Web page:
By: Richard Hanus
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- Conditional Permanent Residence Based on Marriage
- DHS / Citizenship and Immigration Services (USCIS)
- Employment-Based Immigration Law
- Family-Based Immigration Law
- Green Cards
- Immigrant Health Care Workers in the U.S.
- Immigrant Visas for Spouse / Fiancee / Child Visas
- Lawful Permanent Residence in the U.S.
Medical Exams: New Policy in Effect for Adjustment of Status ApplicantsPublished October 19, 2018
With few exceptions, individuals seeking to reside permanently in the U.S. and obtain lawful permanent resident or “green card” status, must document they are not subject to a medical basis of inadmissibility. Whether the applicant is undergoing the consular processing of their immigrant visa at a U.S. consular post outside the U.S. or is obtaining their residence by way of an I-485 “adjustment of status” application in the U.S., a sealed medical exam report prepared by an accredited physician must be presented in support of their application. The purpose of the exam is to screen the applicant for various medical conditions which could impact their legal eligibility to be approved for U.S. residence, including conditions such as tuberculosis, sexually transmitted diseases and other conditions, contagious or otherwise.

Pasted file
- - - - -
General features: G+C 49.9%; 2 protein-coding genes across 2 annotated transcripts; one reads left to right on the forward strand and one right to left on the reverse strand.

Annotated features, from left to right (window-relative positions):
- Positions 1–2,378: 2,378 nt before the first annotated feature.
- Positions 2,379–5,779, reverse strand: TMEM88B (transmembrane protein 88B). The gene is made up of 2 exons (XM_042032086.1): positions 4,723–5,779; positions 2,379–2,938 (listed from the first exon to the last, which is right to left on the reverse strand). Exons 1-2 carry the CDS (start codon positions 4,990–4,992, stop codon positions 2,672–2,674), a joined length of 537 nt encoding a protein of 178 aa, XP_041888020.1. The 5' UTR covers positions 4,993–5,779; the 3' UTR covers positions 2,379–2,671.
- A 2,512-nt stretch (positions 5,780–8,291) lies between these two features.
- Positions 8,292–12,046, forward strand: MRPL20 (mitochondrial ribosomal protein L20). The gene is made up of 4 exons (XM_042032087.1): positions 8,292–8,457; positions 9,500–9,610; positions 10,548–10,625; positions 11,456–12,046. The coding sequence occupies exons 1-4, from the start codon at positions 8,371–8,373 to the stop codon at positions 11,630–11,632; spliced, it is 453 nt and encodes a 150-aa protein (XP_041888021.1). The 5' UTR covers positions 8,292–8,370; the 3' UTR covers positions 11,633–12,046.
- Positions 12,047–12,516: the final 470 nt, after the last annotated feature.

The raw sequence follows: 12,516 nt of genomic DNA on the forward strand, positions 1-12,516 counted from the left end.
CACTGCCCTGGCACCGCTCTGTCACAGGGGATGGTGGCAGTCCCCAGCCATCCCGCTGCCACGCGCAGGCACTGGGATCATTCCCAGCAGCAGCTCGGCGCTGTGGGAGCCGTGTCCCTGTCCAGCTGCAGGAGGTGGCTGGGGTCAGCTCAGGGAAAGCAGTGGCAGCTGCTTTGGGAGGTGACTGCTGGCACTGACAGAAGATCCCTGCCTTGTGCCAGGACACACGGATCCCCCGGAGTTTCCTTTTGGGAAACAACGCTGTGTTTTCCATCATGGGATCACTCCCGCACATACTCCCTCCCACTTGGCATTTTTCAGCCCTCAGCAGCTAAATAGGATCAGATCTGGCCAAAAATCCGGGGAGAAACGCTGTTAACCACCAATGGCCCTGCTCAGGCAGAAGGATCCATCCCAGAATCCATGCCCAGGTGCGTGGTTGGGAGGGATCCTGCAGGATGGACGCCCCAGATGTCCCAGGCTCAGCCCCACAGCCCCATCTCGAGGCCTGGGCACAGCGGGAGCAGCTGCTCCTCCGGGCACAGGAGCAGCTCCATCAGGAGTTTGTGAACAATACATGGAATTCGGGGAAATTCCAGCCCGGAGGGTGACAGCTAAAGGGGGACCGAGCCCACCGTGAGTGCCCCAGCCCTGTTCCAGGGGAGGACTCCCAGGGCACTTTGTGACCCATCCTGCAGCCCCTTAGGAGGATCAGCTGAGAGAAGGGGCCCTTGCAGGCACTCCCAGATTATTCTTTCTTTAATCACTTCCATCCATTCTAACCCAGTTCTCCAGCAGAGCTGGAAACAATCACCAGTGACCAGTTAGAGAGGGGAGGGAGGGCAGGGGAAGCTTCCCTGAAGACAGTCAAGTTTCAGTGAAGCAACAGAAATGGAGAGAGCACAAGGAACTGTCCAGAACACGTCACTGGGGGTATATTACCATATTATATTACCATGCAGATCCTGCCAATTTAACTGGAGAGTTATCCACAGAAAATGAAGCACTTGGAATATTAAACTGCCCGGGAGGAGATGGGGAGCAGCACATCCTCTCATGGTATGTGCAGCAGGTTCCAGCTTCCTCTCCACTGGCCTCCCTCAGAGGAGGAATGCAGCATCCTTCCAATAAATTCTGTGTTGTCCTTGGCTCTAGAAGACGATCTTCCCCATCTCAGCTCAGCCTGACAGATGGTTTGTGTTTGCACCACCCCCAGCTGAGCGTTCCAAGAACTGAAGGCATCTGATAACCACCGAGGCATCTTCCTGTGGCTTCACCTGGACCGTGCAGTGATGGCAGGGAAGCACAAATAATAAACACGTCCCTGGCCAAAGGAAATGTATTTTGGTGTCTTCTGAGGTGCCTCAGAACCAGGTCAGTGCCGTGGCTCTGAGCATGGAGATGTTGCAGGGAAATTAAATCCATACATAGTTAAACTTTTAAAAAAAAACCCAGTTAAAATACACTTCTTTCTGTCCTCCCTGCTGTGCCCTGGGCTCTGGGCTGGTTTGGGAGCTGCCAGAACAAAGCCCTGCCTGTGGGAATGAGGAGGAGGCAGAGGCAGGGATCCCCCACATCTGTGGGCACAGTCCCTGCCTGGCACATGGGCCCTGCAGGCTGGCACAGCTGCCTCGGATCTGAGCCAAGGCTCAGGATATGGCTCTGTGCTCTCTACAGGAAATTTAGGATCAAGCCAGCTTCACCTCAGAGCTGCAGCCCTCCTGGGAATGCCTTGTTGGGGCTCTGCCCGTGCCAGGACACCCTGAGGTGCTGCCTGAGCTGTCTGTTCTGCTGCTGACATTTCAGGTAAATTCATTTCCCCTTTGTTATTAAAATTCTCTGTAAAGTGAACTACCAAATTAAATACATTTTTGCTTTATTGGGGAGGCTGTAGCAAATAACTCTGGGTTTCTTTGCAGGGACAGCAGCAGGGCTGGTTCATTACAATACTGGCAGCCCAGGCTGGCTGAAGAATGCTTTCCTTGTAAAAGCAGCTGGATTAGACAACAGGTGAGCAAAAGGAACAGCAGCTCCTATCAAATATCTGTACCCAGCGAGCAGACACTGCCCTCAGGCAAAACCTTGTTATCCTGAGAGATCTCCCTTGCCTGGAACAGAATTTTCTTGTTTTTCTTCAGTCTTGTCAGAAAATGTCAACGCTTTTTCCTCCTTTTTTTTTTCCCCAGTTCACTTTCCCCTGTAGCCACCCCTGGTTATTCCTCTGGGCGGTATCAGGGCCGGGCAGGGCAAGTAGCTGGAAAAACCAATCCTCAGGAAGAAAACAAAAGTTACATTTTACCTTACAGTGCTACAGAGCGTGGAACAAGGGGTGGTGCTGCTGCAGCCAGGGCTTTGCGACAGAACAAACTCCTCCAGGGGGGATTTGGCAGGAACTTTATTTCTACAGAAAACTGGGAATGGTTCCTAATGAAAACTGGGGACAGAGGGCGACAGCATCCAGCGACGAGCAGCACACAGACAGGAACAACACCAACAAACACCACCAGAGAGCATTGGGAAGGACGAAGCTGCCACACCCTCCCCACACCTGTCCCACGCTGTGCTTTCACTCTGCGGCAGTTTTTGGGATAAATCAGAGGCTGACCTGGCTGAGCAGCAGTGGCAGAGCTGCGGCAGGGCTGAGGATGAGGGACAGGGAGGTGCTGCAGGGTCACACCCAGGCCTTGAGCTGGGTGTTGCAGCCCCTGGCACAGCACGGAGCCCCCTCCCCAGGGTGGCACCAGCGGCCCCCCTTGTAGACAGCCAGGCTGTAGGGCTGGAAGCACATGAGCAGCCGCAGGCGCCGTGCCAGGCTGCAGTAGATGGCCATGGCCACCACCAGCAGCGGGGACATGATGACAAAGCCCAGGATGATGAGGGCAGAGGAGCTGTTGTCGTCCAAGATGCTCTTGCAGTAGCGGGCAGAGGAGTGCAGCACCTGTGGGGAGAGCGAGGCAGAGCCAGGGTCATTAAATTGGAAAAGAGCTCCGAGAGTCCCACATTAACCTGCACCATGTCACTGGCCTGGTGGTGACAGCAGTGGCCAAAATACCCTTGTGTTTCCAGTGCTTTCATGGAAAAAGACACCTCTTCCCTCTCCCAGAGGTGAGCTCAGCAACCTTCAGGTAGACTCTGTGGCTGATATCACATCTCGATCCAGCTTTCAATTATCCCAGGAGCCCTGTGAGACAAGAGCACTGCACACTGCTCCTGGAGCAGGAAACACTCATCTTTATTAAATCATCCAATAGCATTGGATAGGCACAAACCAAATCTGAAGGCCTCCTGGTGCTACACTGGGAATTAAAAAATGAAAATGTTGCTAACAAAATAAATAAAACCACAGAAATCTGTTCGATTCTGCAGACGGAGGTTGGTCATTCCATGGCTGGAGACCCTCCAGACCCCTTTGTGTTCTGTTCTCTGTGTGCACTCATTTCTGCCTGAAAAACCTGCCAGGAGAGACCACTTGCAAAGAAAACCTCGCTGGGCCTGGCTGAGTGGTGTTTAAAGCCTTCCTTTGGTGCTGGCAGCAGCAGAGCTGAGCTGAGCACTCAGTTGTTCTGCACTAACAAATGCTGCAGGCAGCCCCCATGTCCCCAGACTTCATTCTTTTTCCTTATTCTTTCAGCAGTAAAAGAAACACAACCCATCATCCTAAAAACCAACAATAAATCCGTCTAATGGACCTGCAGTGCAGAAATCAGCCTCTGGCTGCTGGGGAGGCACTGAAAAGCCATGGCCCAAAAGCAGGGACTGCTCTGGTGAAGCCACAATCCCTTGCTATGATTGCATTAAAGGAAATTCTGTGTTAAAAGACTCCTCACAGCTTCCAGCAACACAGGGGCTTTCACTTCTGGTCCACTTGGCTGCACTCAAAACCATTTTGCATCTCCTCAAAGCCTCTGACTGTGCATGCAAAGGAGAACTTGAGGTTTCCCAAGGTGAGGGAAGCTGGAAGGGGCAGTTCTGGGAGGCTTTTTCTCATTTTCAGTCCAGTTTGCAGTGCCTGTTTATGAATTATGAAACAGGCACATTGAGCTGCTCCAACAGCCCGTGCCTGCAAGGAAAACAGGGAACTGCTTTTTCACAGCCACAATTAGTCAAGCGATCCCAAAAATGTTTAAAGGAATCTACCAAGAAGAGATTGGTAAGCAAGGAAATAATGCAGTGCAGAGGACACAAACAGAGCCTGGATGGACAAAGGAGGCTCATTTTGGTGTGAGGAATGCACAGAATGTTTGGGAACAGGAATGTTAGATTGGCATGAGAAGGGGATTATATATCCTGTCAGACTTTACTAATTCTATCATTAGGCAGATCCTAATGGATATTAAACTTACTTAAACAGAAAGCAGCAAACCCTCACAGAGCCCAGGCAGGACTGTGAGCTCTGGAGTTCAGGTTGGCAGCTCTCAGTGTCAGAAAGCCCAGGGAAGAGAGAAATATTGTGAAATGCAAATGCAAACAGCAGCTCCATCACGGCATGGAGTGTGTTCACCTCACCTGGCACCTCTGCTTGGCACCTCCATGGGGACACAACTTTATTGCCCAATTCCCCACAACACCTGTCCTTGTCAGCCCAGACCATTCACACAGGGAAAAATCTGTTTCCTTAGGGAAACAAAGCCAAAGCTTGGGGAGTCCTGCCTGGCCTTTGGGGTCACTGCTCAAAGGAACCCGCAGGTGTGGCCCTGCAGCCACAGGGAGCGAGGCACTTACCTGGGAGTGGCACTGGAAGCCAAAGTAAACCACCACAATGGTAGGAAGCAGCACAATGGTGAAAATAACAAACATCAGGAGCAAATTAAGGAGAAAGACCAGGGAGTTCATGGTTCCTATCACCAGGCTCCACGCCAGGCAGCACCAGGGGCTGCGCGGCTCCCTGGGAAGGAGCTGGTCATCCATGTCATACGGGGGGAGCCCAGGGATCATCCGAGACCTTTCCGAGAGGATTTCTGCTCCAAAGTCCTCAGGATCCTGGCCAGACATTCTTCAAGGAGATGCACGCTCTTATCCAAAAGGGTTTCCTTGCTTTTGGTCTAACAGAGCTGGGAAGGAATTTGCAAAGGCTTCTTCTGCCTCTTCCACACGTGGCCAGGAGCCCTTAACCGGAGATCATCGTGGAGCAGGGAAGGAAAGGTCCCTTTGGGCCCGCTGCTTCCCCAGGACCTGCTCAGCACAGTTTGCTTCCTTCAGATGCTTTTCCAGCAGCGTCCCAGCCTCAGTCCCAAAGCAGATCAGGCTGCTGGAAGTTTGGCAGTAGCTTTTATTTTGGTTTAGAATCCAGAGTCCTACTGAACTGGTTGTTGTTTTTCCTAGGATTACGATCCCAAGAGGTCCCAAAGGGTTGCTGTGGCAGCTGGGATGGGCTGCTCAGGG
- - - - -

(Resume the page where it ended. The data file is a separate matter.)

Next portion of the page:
As of November 1, 2018, for individuals undergoing permanent resident processing in the U.S. by way of an I-485 Application for Adjustment of Status, sealed medical exam reports (on Form I-693) cannot be dated more than 60 days prior to the submission of the I-485 application, and their validity is limited to a 2 year period overall.
At present, with processing times for I-485 applications ranging from 10-24 months – depending on their basis eligibility, applicants are allowed to file their I-485 applications without a sealed medical exam, and later given the opportunity to supplement their filings by supplying their sealed medical exam report in response to a formal request for evidence. Given the unpredictability of DHS/CIS processing times these days, the practice of leaving out the sealed I-693 medical report from the initial I-485 submission may in fact be advisable.PUBLISHED October 19, 2018– “IMMIGRATION LAW FORUM” Copyright © 2018, By Law Offices of Richard Hanus, Chicago, Illinois